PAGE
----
Nov. 22 (Bloomberg) -- Major League Baseball owners and players announced a contract agreement extending a two-decade era of labor peace and including the first blood tests for human growth hormone at the top level of North American professional team sports.
The five-year deal was announced at a news conference in New York after months of negotiations between MLB and the Major League Baseball Players Association. Baseball, which had eight work stoppages from 1972 to 1994, avoided the labor problems that led to lockouts this year in the National Football League and the National Basketball Association.
“This is a good day for baseball, not just because of what we avoided, but because of what we actually achieved,” said Michael Weiner, head of the players union.
The agreement increases the playoff field by two teams, expands the use of instant replay to fair-foul and catch-trap calls, raises the minimum pay for major-league players and bans the display of tobacco products by players, managers and coaches, including carrying pouches and tins of smokeless tobacco in their uniforms.
It also restricts contracts for players selected by teams in the MLB draft -- such as the $15 million, four-year contract that Stephen Strasburg signed with the Washington Nationals after they chose him with the top pick in 2009.
“Our perspective on this negotiation was that we wanted to enhance competitive balance, because we feel that competitive balance is crucial to the product that we put on the field,” Rob Manfred, baseball’s executive vice president for labor relations and human resources, said at the news conference.
Baseball and the union were ridiculed by the U.S. Congress and an independent investigation when several top players were among those who acknowledged steroid use or tested positive for such substances in the past decade. The sport already had testing in the minor leagues for HGH, a muscle-enhancing substance that is most reliably found in blood samples rather than urine specimens.
All players will be tested in spring training starting in 2012, and during the year for reasonable cause, according to the agreement. Random, unannounced testing will begin in the 2012-13 offseason.
“This is a monumental accomplishment, because it shows that both sides have a concerted interest in the welfare of the game and not just for the players individually,” Wayne McDonnell, an associate professor of sports management at New York University, said in a telephone interview. “It shows we have learned some lessons from the steroids era. It will have a major effect on how the NFL and other leagues conduct business.”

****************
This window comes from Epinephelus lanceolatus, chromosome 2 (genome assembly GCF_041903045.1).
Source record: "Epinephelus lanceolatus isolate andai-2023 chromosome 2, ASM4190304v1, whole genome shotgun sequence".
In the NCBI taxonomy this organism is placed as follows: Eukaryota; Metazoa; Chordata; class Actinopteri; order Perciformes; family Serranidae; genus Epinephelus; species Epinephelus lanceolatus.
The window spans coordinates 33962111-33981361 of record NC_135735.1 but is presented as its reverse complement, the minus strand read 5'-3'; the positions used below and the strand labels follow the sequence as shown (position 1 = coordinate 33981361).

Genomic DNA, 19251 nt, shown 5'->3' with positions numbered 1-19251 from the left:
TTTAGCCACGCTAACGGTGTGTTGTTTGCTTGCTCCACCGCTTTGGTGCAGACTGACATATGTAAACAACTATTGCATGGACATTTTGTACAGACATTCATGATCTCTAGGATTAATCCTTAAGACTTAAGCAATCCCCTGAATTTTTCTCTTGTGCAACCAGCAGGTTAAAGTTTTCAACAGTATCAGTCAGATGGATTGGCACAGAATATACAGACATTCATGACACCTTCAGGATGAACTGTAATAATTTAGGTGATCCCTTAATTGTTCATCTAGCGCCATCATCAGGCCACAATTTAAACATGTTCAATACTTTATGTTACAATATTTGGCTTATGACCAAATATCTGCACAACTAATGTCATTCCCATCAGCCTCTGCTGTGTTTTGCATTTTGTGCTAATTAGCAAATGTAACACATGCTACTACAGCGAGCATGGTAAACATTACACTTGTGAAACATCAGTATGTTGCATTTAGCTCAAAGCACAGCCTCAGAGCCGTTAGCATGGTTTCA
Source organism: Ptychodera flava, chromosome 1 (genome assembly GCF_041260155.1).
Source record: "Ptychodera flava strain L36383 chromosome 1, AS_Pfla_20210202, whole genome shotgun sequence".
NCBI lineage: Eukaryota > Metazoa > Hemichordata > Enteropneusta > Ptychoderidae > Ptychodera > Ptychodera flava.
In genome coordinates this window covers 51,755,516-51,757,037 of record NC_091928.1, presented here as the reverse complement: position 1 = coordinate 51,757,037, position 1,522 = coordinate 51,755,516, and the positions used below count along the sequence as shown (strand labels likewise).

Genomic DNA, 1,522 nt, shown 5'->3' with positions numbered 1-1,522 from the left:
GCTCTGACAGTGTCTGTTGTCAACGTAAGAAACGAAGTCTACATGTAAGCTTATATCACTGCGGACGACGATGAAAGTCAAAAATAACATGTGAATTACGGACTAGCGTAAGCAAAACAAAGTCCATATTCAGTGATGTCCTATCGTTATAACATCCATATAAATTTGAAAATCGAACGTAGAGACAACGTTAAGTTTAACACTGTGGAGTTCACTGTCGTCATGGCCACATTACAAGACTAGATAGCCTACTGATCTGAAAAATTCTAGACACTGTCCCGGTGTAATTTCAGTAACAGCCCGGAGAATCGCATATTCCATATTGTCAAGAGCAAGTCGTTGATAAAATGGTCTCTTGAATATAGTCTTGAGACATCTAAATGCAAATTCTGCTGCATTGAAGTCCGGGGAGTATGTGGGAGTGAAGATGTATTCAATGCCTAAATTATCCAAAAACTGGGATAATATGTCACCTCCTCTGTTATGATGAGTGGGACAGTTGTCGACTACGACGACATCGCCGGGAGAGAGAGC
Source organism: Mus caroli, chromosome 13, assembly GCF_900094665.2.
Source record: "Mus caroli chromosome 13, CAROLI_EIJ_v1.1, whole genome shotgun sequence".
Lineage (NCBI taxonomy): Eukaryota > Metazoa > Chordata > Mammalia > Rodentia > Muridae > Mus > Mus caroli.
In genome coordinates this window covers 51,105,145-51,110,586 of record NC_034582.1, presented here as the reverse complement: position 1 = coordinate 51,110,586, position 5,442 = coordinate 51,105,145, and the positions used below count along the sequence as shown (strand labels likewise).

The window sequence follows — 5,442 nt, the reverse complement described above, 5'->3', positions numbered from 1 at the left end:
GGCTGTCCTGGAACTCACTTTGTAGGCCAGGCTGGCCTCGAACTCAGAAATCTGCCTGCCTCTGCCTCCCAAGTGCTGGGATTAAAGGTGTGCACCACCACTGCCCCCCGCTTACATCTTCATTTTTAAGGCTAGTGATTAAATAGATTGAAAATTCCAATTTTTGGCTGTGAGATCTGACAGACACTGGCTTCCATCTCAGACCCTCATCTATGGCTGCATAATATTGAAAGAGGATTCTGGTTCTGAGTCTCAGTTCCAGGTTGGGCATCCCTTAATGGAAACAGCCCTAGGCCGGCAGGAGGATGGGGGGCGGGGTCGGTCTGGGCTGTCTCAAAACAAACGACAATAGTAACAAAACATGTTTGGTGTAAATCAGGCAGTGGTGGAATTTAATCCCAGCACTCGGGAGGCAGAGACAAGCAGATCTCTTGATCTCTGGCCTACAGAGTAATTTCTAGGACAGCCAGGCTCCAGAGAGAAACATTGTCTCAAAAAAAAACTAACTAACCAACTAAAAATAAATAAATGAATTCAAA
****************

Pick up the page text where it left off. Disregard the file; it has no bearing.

The NFL, the most-watched U.S. sports league with $9 billion in annual revenue, agreed with its players to test for HGH in the contract that ended a lockout in August. The NFL Players Association has since said it’s concerned over the accuracy of HGH tests and none have been conducted this season.
George Atallah, an NFLPA spokesman, didn’t immediately return an e-mail seeking comment on the baseball agreement.
The new baseball deal raises the major-league minimum salary to $480,000 in 2012 from $414,000, with subsequent increases every year until 2014, according to a joint release from MLB and the union.
The current collective bargaining agreement is set to expire Dec. 11.
Owners voted at a meeting in Milwaukee last week to create an extra tier of playoffs and to add a fifth postseason team in each league. Starting in 2013 the two teams in each league with the best overall record among clubs that didn’t win a division will meet in a one-game wild-card playoff, with the winner advancing to the division series.
The league has until March 1, 2012, to decide whether to adopt the expanded format next season. Baseball Commissioner Bud Selig said he is “more than very hopefully” that there will be two wild-card teams from each league in the playoffs in 2012.
The playoff changes were approved when owners cleared the sale of the Houston Astros to Jim Crane, who agreed to shift the team to the American League from the National League.
The Astros’ move, which will balance the leagues at 15 teams each and make scheduling easier, will require interleague play throughout the regular season. The Astros will become the first major league team to change leagues since 1998, when the Milwaukee Brewers moved to the NL Central division from the AL Central.
A tax will be imposed on teams that exceed predetermined salary ranges on draft picks. McDonnell, who created NYU’s “The Business of Baseball” course, said the change may have a “profound effect” on teams such as the Kansas City Royals and Pittsburgh Pirates that habitually finish low in the standings and get high draft picks.
“It’s going to encourage the teams to not grossly overpay for amateur talent and maybe put it back into their 25- or 40-man roster,” he said. “It’s going to force the smaller-market teams to put more structure and thought into how much they want to pay.”
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